TANZANIA AT 60 : Agriculture remains key economic growth

TANZANIA AT 60 : Agriculture remains key economic growth

THE government has said the country is stable in food security, as the Ministry of Agriculture insists it has recorded commendable achievements during 60 years of independence.

Minister for Agriculture, Prof Adolf Mkenda gave the assurance yesterday, when presenting the success and challenges during 60 years of independence, so far.

Some 80 per cent of Tanzanians depend on agriculture for their livelihood. The sector contributes to about 27 per cent of the country’s GDP and about 24 per cent to the total exports.

Consequently, the National  Development  Vision  2025,  the  main  national  development  strategy  in  Tanzania, places considerable emphasis on the sector and envisages that by 2025, the economy will have been transformed from  a low productivity agricultural economy to a semi-industrialised one led  by  modernised  and  highly  productive  agricultural  activities  that  are  integrated  with industrial and service activities in urban and rural areas.

Prof Mkenda said the ministry intends to achieve the traditional ‘structural transformation’ where increasing agricultural production provides a platform for manufacturing and economic growth.

He clearly knows that balanced growth is achieved if agriculture becomes increasingly commercialised, while the manufacturing sector grows.

According to the Third Five-Year Development Plan (FYDP-III) the country intends to employ effective application of science, technology and innovation to improve productivity and yields in Agriculture Sector.

Given the structure of Tanzanian economy, it is undoubted that the growth of the sector is directly proportional to the socioeconomic development prosperity and poverty reduction.

However, the agricultural growth has been stagnant in Tanzania and therefore requires the use of technology and research to increase productivity and yields. Proper use of research and technology will increase yields, reduce food prices, reduce risks and increase profits and thus benefit citizens from the integrated system of the agricultural sector.

In order to increase productivity and efficiency in the agricultural sector, FYDP III will focus on the following areas; Crops: The prioritised products are maize, rice, cotton, cashew nut, tea, coffee, tobacco, sisal, palm, wheat, soybean, cocoa, cassava, sugarcane, horticulture and sunflower.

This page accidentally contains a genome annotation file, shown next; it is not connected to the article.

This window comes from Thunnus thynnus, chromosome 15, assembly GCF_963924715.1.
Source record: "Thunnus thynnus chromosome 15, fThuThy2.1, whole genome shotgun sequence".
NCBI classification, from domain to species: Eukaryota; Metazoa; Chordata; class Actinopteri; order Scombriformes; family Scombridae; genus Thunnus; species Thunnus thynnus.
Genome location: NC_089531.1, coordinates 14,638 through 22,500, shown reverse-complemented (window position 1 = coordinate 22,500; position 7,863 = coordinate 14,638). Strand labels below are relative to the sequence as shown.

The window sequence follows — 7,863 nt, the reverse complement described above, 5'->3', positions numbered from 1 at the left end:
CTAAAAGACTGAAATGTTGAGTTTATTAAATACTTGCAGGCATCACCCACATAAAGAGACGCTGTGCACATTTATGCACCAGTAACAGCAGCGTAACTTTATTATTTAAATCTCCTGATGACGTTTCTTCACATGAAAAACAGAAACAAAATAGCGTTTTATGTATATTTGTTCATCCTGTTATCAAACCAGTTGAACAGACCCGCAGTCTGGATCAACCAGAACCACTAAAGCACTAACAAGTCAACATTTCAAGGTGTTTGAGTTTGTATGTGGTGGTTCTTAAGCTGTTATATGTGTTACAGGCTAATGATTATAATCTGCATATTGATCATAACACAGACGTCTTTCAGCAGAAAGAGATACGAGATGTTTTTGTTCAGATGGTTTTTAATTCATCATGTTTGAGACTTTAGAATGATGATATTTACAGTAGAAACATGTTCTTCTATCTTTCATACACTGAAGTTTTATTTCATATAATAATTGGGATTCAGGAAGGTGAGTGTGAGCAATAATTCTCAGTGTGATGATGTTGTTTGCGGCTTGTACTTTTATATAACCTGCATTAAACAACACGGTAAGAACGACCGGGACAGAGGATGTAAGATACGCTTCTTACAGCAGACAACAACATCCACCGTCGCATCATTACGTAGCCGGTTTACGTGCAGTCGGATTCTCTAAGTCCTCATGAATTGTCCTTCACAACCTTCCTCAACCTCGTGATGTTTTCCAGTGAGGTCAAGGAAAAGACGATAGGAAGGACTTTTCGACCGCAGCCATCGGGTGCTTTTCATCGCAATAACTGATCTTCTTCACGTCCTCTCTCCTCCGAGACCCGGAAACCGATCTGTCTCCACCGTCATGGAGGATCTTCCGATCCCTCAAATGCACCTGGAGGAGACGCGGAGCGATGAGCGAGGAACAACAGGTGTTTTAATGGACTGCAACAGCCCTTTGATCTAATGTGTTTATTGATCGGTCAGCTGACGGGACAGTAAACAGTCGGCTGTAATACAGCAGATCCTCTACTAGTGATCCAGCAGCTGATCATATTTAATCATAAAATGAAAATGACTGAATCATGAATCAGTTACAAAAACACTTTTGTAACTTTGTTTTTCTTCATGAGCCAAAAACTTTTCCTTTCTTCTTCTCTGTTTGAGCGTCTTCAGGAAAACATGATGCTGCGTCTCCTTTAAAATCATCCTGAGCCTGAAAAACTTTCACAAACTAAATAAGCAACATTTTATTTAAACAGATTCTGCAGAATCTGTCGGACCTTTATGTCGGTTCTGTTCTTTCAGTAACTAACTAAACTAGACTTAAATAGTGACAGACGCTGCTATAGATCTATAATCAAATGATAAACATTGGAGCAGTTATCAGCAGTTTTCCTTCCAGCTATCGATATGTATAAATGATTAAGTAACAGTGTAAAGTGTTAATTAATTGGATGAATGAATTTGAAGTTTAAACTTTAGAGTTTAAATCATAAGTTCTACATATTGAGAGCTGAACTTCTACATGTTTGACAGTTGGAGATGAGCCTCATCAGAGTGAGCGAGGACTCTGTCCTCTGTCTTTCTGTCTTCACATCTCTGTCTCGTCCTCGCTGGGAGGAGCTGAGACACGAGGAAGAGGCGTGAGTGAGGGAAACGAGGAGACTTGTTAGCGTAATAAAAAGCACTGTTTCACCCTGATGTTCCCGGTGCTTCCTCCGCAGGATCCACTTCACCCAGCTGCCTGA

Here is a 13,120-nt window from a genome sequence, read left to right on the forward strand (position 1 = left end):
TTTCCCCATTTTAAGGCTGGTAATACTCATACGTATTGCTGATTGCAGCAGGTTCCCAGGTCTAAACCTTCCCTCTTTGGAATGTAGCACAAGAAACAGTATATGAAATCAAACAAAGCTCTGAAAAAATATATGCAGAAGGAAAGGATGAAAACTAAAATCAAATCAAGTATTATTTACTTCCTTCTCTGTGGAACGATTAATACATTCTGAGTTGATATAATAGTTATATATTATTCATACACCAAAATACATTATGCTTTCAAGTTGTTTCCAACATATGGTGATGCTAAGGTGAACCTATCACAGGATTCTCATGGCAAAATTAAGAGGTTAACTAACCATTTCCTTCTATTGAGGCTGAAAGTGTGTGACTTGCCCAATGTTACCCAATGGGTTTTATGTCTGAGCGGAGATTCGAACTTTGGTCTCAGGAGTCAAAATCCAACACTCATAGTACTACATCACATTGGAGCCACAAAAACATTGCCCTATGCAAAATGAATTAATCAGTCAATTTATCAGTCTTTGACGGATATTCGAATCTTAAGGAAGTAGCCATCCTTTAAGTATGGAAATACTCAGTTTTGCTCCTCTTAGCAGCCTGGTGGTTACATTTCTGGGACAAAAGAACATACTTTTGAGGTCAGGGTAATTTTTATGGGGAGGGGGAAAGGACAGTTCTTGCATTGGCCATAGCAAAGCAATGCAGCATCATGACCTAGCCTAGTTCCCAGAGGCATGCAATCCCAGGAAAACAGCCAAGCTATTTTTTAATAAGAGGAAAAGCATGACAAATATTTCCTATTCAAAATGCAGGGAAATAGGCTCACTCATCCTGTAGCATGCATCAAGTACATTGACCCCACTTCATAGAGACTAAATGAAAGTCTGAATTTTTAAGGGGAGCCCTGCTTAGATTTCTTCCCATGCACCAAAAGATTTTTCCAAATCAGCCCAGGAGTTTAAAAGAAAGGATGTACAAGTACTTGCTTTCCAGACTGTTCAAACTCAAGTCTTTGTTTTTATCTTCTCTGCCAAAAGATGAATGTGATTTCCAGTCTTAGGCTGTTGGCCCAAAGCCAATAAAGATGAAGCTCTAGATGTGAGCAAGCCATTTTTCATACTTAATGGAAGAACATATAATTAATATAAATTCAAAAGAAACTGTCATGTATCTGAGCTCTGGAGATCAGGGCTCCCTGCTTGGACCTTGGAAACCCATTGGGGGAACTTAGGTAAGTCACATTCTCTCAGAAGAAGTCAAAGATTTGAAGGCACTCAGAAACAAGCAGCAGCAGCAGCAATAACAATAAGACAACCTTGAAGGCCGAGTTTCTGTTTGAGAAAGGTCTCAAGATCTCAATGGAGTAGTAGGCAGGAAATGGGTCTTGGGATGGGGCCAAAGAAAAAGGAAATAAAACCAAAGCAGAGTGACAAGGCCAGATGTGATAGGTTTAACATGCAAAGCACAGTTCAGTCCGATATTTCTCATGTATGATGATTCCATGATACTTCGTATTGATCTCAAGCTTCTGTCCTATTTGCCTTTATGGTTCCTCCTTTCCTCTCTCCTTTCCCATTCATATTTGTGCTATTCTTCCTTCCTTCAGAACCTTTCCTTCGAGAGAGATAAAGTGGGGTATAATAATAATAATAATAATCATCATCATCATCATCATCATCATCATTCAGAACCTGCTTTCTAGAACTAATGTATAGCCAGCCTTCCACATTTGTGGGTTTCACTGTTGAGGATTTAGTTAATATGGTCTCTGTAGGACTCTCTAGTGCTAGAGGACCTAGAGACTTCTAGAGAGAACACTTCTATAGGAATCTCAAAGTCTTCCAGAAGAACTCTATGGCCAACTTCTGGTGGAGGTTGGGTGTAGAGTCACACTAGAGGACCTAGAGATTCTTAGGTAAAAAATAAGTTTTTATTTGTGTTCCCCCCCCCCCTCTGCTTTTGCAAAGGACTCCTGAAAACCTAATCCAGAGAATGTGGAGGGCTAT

Key interventions include enhancing research and development in strategic crops, expand sustainable water and land use management through integrated land use planning and improvement of irrigation systems including construction of water reservoirs and encouraging the use of ICT in operation of commercial agriculture.

Others include enhancing productivity in strategic crop production, strengthening competitive crop value chain and commercialisation, encourage the use of ICT in operation of cooperatives, encourage the use of ICT in the provision of extension services and introducing modern crop management systems.

Prof Mkenda also moved to issue clarification over the public outcry on shortage of cooking oil and fertiliser.

On fertiliser, the minister said the country had enough tonnes as per the demand of the nation which is 400,000 tonnes.

Although he insisted that 400,000 tonnes were still low as per the requirement of the African Nations, they were enough to cater for agricultural activities in the country.

The only challenge on fertiliser was on prices for procuring the consignment that was orchestrated by Covid-19 pandemic in the world market which saw freight charges skyrocketing to uncontrollable situation.

"If you look at the prices of fertiliser, you will realise that they have soared to more than 50 per cent, a move that has hiked prices at the local level," he insisted.

However, he was quick to point out that the government through his ministry had imported recently about 400,000 tonnes, which was enough as per the country's demand.

A similar situation according to Prof Mkenda was on the prices for cooking oil. He said Tanzania was importing at least 55 per cent of cooking oil in order to meet the country's demand, with a big share of the product being imported from Malaysia.

The hiking of cooking oil prices has equally been caused by increased freight charges in the world market according to the minister.

However, he said that to avert the situation, his ministry had put up strategic plans to increasing production of sunflower, soy beans and palm oil in order to get rid of importing a larger percentage of cooking oil from outside the country.

On other achievements, Prof Mkenda said his ministry in 60 years of independence had intensified veterinary services in all District councils including purchasing enough motorcycles for veterinary officers in the country.

He also said that in containing the impacts of climate change, the ministry had also capitalised on irrigation farming and that currently there were about 694,000 hectares of irrigation farming as the ministry targets 1.2 million hectares by 2025.

He also said that the government had also recorded achievements in agricultural research which is done through the Tanzania Agricultural Research Institute (TARI) and other academic institutions including the Sokoine University of Agriculture (SUA).

"In 1961 when the country attained independence, there were only five research centres but today we are glad that we have about 17 centres under TARI and during that time there was no even a single expert but today we have 461 experts," he added.

Mwandishi: KATARE MBASHIRU in Dodoma

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